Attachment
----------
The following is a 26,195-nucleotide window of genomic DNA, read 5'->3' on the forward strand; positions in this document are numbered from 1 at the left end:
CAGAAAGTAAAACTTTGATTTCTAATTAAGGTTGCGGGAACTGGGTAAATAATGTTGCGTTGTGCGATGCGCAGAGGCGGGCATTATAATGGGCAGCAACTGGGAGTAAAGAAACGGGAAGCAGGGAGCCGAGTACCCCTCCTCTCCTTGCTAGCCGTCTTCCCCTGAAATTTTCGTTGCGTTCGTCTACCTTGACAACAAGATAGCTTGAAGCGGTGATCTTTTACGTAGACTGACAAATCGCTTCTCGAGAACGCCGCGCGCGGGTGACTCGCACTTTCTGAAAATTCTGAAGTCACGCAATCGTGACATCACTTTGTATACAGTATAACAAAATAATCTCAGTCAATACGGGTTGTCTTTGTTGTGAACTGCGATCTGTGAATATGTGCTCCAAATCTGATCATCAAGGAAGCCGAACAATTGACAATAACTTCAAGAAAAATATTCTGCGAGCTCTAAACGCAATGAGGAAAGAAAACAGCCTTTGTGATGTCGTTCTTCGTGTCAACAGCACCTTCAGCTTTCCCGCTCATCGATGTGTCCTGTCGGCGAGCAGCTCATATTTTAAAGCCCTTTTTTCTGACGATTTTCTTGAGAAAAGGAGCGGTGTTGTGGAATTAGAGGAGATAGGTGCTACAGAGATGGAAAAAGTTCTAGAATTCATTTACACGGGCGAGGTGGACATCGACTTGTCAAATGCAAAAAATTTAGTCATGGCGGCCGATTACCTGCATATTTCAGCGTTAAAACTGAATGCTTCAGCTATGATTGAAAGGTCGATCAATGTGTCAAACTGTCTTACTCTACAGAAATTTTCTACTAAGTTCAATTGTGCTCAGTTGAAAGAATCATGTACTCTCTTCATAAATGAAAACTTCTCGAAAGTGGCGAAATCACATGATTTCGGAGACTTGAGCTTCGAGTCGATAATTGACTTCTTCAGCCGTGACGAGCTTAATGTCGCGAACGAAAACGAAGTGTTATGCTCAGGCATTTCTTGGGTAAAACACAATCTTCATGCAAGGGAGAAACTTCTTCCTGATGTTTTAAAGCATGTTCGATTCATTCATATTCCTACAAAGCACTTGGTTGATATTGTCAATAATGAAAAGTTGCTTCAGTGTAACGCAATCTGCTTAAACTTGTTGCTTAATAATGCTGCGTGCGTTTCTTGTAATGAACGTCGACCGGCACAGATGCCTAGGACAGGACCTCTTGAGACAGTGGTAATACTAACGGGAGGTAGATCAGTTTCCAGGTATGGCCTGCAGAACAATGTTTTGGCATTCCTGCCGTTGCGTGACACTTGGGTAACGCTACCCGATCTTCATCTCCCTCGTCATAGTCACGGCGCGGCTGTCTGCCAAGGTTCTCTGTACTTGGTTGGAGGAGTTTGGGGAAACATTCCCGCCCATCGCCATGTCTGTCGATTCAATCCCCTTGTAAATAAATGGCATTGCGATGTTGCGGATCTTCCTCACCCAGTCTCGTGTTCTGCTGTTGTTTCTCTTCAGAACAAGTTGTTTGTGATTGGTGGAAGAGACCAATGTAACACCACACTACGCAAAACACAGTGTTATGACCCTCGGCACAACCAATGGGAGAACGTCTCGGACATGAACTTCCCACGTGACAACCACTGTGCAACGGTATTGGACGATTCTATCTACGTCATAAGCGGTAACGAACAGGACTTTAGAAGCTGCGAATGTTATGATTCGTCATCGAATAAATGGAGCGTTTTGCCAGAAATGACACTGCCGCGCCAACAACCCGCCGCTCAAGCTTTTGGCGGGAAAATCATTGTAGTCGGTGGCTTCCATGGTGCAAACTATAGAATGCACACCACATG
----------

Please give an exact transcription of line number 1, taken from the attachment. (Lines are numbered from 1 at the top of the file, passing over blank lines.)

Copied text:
The following is a 26,195-nucleotide window of genomic DNA, read 5'->3' on the forward strand; positions in this document are numbered from 1 at the left end: